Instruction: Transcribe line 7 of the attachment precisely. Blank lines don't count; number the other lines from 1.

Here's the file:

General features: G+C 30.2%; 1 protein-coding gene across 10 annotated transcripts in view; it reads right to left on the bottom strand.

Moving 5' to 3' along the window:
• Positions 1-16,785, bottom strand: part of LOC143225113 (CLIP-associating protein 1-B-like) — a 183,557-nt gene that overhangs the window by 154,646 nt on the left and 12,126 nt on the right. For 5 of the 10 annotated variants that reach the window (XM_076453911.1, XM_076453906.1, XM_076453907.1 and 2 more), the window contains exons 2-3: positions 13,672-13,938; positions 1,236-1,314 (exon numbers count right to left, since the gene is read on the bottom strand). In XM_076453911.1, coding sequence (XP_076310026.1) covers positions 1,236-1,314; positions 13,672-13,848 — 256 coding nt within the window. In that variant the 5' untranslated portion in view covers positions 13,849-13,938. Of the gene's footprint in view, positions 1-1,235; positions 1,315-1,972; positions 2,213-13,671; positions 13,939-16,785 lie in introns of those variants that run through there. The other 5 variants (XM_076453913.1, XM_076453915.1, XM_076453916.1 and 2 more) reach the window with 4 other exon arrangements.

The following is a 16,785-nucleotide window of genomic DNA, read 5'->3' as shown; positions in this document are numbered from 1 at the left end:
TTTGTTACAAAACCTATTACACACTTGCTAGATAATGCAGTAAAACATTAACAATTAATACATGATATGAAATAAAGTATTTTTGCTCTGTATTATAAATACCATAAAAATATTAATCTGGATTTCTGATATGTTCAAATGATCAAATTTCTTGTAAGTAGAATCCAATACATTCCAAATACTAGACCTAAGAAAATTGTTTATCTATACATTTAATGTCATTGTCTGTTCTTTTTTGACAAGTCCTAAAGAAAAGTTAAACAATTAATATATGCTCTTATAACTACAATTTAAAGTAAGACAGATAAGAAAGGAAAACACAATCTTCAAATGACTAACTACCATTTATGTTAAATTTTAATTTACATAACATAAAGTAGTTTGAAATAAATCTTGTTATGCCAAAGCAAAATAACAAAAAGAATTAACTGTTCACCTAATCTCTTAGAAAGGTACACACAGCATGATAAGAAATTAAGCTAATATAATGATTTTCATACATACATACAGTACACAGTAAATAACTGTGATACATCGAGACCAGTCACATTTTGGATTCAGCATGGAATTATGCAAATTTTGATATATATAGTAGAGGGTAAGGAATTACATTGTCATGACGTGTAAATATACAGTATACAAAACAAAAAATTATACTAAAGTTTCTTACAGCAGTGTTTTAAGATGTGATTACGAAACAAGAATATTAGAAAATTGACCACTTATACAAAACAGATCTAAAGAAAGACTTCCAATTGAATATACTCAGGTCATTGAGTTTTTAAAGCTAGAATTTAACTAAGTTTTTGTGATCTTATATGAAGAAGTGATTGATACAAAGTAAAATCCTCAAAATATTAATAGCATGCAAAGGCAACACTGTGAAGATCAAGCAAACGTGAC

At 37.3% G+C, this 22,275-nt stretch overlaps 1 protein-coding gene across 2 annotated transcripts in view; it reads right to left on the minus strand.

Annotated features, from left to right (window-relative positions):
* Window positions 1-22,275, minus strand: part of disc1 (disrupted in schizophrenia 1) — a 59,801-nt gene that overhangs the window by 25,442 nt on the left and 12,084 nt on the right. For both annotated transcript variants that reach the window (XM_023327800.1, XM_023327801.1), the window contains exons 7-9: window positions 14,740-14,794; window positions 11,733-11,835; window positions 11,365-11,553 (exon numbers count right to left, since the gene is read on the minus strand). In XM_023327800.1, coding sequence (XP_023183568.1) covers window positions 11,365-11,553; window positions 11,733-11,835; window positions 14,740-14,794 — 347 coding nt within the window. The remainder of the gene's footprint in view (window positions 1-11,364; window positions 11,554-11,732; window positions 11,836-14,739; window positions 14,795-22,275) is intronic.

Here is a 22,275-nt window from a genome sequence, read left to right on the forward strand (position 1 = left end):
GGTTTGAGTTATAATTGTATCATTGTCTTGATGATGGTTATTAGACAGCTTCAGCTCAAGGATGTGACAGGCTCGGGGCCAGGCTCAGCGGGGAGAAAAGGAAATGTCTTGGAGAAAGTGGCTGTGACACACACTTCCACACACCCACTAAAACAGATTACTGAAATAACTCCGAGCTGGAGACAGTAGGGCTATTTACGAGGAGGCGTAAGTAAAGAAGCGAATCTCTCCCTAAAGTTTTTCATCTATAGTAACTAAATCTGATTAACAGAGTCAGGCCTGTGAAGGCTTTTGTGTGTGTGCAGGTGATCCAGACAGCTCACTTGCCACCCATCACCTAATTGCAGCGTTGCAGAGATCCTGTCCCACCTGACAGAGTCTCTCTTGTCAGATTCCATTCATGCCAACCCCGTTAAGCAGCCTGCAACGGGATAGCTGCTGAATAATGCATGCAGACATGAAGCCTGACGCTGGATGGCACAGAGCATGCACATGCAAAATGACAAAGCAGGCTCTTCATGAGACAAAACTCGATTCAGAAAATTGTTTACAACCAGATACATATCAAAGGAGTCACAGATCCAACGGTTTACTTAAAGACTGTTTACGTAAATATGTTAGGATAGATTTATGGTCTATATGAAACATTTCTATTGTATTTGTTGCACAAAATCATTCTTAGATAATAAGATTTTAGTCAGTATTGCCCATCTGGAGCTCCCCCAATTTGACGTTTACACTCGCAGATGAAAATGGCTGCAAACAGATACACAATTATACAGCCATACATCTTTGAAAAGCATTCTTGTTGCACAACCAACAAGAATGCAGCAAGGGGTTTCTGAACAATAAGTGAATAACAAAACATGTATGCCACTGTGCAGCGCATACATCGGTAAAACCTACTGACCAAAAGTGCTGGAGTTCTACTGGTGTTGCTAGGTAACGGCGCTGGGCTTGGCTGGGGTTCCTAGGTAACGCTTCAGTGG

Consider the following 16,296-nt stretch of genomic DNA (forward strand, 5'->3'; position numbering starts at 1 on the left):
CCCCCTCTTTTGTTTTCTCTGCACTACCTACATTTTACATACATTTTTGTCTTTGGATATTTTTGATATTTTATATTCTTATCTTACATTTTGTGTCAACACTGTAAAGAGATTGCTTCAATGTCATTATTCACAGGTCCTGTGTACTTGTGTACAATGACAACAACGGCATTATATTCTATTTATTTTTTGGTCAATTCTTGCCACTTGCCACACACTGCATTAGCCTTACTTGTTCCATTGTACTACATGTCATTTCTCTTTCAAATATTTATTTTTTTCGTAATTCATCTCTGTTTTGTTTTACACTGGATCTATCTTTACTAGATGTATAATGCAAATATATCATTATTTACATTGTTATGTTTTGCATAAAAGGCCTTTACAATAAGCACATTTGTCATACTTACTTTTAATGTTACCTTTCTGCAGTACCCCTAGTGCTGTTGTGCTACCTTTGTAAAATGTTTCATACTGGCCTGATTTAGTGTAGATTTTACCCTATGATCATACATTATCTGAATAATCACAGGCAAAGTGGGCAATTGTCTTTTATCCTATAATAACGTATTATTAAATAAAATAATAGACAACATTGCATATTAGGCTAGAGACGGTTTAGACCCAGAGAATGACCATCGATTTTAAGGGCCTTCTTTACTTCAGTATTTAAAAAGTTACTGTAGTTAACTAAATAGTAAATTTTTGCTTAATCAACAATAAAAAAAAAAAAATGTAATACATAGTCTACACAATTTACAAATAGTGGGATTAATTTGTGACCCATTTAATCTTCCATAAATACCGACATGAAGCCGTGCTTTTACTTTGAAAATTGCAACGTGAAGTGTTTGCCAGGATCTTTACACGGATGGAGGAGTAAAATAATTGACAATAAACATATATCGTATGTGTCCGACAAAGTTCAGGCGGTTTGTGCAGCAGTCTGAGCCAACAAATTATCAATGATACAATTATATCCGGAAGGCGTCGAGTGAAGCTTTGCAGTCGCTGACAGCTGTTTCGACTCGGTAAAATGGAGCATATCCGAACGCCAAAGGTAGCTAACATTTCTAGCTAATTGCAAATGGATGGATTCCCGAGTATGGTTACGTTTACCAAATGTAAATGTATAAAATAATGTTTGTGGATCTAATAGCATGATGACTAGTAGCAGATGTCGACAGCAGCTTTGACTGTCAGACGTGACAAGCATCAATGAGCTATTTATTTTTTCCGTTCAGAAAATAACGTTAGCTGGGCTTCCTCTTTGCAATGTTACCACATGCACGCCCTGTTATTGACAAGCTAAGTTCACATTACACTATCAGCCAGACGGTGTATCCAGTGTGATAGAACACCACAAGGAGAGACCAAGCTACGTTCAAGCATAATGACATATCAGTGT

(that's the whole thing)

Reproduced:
Annotated features, from left to right (window-relative positions):